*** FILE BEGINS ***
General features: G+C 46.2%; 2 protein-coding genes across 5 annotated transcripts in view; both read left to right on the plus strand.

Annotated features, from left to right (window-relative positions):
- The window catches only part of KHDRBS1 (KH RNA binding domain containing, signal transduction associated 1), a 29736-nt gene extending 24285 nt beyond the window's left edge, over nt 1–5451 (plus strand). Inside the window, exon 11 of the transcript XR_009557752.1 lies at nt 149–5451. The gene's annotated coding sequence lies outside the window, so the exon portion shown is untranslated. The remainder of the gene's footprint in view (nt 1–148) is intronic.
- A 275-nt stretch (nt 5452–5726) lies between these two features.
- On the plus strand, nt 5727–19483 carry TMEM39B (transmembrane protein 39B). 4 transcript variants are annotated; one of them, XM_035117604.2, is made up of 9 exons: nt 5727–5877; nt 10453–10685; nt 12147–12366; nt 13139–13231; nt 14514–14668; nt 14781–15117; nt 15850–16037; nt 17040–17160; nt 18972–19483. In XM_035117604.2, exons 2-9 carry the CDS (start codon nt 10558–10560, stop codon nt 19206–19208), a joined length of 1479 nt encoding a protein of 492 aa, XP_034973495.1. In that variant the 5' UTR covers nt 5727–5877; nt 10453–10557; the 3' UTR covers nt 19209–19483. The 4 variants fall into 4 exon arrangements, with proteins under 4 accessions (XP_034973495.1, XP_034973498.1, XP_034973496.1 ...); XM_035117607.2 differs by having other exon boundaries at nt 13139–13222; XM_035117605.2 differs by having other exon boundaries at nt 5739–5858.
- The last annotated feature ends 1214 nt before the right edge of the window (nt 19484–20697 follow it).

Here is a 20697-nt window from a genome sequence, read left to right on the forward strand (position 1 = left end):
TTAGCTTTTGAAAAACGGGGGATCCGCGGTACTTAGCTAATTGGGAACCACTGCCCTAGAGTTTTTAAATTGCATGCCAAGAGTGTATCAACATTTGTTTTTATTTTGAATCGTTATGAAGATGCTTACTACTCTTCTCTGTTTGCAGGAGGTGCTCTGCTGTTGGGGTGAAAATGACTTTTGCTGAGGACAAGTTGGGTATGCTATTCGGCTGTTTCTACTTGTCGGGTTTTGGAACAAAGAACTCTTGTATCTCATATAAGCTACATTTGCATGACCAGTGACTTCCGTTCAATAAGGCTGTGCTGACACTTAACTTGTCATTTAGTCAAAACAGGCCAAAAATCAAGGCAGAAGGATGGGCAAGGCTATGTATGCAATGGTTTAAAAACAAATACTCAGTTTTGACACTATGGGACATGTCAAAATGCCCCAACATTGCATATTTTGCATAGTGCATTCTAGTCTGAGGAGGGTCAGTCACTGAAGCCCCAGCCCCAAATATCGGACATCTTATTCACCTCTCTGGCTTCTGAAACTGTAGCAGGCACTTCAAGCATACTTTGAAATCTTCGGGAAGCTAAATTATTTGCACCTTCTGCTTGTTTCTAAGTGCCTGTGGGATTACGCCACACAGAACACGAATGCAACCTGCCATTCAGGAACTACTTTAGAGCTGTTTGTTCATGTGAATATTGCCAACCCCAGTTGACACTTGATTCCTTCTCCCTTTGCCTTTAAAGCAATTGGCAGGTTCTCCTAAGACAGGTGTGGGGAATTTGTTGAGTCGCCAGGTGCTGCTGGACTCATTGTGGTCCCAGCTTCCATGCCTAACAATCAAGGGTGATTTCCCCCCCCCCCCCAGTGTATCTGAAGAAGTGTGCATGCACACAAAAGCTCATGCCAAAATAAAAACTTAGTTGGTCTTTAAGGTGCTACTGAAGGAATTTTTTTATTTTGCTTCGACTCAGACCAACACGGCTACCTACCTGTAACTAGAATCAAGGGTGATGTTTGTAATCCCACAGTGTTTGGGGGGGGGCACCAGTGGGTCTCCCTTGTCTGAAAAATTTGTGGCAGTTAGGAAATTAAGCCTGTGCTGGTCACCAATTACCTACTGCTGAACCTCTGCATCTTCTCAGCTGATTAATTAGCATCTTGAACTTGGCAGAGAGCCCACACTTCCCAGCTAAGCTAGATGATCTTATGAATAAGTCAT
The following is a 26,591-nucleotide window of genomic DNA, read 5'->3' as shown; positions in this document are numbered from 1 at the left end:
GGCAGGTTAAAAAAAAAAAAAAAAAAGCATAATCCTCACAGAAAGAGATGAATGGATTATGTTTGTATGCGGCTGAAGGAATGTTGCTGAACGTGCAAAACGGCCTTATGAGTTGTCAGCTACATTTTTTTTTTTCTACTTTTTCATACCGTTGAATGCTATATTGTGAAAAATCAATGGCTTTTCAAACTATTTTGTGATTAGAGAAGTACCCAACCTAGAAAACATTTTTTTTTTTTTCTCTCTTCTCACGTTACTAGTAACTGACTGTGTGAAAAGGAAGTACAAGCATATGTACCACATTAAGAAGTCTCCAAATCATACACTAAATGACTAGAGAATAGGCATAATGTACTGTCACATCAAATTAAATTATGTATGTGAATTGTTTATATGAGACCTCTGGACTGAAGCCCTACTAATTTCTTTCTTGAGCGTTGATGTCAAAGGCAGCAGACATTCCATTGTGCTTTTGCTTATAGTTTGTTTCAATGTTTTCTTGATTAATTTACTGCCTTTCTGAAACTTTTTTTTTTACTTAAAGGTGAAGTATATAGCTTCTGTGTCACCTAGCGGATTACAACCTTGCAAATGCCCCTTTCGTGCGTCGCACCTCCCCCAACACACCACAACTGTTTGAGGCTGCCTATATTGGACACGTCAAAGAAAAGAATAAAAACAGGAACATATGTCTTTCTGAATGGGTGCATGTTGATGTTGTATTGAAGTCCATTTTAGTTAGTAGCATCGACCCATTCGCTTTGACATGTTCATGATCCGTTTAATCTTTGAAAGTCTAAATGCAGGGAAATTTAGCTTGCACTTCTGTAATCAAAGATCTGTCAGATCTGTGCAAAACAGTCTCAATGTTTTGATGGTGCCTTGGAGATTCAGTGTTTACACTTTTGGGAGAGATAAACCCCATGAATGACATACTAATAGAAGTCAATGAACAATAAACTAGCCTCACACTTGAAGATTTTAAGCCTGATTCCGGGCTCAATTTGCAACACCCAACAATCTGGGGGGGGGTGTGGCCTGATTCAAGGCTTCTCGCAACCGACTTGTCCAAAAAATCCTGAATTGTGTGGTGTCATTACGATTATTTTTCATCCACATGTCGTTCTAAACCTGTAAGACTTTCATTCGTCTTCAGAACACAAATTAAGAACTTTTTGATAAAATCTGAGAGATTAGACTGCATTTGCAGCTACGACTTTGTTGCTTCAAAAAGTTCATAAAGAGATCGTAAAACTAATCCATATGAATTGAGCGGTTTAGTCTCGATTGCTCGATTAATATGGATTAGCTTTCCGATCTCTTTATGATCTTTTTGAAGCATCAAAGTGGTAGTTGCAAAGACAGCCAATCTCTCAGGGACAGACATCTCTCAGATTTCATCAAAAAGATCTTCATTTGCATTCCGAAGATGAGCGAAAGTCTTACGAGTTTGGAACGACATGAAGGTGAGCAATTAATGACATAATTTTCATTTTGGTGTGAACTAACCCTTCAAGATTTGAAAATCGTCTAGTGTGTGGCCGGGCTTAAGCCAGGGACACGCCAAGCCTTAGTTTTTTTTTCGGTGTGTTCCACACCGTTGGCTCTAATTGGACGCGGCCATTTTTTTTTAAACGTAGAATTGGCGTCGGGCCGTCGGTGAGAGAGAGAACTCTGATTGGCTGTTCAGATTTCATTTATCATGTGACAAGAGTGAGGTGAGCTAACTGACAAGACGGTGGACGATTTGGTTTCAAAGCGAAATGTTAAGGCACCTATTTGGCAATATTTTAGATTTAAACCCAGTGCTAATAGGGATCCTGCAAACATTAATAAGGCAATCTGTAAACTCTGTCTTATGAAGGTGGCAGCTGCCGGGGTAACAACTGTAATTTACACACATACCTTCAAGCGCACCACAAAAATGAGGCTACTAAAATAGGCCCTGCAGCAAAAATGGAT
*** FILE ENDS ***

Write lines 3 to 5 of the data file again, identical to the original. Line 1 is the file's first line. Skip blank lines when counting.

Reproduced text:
- The window catches only part of KHDRBS1 (KH RNA binding domain containing, signal transduction associated 1), a 29736-nt gene extending 24285 nt beyond the window's left edge, over nt 1–5451 (plus strand). Inside the window, exon 11 of the transcript XR_009557752.1 lies at nt 149–5451. The gene's annotated coding sequence lies outside the window, so the exon portion shown is untranslated. The remainder of the gene's footprint in view (nt 1–148) is intronic.
- A 275-nt stretch (nt 5452–5726) lies between these two features.
- On the plus strand, nt 5727–19483 carry TMEM39B (transmembrane protein 39B). 4 transcript variants are annotated; one of them, XM_035117604.2, is made up of 9 exons: nt 5727–5877; nt 10453–10685; nt 12147–12366; nt 13139–13231; nt 14514–14668; nt 14781–15117; nt 15850–16037; nt 17040–17160; nt 18972–19483. In XM_035117604.2, exons 2-9 carry the CDS (start codon nt 10558–10560, stop codon nt 19206–19208), a joined length of 1479 nt encoding a protein of 492 aa, XP_034973495.1. In that variant the 5' UTR covers nt 5727–5877; nt 10453–10557; the 3' UTR covers nt 19209–19483. The 4 variants fall into 4 exon arrangements, with proteins under 4 accessions (XP_034973495.1, XP_034973498.1, XP_034973496.1 ...); XM_035117607.2 differs by having other exon boundaries at nt 13139–13222; XM_035117605.2 differs by having other exon boundaries at nt 5739–5858.